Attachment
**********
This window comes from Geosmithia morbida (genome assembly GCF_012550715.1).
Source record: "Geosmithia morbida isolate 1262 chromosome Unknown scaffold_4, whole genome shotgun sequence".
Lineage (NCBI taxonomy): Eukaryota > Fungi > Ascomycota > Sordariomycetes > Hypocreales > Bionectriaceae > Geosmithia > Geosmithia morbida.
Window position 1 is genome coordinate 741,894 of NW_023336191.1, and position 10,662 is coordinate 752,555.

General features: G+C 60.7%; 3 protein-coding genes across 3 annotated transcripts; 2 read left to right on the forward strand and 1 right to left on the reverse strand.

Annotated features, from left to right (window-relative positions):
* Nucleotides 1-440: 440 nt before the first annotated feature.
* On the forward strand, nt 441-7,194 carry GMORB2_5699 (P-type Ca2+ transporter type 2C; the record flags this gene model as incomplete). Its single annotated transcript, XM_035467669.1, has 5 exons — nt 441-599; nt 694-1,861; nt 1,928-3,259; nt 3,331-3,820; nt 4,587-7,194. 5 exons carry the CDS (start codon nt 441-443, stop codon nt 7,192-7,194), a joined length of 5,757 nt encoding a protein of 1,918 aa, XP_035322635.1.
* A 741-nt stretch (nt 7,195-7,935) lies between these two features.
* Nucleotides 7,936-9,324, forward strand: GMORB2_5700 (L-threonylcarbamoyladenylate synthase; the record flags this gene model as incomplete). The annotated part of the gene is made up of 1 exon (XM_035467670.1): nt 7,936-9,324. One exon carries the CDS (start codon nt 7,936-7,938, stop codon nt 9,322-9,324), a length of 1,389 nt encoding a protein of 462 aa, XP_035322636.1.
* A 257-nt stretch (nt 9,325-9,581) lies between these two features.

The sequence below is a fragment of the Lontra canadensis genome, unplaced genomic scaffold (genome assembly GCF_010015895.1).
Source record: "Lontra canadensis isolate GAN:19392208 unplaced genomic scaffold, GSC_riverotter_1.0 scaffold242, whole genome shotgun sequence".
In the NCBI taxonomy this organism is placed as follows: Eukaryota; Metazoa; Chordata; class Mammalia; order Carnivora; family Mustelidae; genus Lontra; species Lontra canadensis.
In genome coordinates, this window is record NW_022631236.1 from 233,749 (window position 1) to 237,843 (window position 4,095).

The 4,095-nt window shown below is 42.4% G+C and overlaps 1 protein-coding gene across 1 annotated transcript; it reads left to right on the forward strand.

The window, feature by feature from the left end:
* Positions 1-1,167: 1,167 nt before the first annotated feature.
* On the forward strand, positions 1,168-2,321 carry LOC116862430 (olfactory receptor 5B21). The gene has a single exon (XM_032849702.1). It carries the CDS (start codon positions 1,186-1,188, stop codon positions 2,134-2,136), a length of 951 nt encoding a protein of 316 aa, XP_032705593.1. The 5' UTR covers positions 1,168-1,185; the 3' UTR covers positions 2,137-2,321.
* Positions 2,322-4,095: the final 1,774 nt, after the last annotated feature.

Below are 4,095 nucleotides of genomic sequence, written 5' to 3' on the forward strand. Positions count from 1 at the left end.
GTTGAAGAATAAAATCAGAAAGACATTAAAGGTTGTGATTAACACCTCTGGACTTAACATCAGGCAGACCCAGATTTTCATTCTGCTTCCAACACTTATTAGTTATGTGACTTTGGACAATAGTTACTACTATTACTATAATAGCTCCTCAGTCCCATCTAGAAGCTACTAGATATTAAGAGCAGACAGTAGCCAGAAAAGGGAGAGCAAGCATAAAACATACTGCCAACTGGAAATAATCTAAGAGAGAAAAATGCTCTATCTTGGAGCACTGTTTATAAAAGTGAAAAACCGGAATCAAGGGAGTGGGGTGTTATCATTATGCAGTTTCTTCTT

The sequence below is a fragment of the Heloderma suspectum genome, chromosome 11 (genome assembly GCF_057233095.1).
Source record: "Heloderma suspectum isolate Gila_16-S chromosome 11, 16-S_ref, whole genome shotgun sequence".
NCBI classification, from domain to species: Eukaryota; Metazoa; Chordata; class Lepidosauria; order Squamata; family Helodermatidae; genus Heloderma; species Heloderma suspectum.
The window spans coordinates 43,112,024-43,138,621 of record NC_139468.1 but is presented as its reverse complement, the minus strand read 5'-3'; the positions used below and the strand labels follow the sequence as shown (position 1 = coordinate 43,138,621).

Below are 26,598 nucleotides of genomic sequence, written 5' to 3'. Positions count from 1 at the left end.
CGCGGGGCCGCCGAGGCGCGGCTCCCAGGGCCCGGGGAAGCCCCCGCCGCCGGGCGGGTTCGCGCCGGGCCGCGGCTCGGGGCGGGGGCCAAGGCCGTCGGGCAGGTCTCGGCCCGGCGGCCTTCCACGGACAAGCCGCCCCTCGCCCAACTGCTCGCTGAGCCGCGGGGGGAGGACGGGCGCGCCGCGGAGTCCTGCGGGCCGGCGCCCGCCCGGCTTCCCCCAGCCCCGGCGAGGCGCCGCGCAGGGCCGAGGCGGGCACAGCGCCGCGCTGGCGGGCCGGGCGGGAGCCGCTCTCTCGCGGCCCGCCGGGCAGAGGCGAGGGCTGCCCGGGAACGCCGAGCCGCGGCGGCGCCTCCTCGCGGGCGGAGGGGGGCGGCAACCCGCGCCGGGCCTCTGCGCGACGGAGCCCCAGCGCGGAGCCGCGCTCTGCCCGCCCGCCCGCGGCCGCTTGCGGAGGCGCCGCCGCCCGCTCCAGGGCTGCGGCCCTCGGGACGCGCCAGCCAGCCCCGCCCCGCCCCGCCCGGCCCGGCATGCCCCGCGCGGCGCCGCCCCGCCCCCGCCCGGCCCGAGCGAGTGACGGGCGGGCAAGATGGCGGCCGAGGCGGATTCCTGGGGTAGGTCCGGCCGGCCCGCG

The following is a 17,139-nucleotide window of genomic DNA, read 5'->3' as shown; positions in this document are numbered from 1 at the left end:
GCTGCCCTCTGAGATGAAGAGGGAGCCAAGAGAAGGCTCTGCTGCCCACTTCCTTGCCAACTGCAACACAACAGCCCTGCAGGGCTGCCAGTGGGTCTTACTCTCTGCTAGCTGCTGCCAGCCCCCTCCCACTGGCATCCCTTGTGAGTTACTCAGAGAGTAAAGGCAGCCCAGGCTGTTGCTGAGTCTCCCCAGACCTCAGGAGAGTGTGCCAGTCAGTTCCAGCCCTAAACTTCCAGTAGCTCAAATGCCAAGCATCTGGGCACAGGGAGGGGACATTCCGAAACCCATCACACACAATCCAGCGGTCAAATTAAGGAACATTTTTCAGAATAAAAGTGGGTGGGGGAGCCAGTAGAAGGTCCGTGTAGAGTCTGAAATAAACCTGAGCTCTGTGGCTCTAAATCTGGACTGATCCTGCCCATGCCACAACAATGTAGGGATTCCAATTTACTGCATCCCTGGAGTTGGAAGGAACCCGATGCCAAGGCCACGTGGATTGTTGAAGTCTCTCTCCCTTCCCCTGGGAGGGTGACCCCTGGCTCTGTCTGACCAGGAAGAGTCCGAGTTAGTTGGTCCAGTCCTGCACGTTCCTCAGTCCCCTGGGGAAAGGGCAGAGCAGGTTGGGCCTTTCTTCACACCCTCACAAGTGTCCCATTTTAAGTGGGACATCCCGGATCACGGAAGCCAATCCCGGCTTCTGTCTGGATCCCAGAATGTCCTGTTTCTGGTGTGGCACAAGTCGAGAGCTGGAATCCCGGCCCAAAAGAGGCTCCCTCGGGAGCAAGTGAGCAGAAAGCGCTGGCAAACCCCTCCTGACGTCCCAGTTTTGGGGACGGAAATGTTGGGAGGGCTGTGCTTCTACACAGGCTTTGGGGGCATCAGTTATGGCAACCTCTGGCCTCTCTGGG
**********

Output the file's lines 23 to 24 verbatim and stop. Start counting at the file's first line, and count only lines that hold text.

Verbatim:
The sequence below is a fragment of the Heloderma suspectum genome, chromosome 11 (genome assembly GCF_057233095.1).
Source record: "Heloderma suspectum isolate Gila_16-S chromosome 11, 16-S_ref, whole genome shotgun sequence".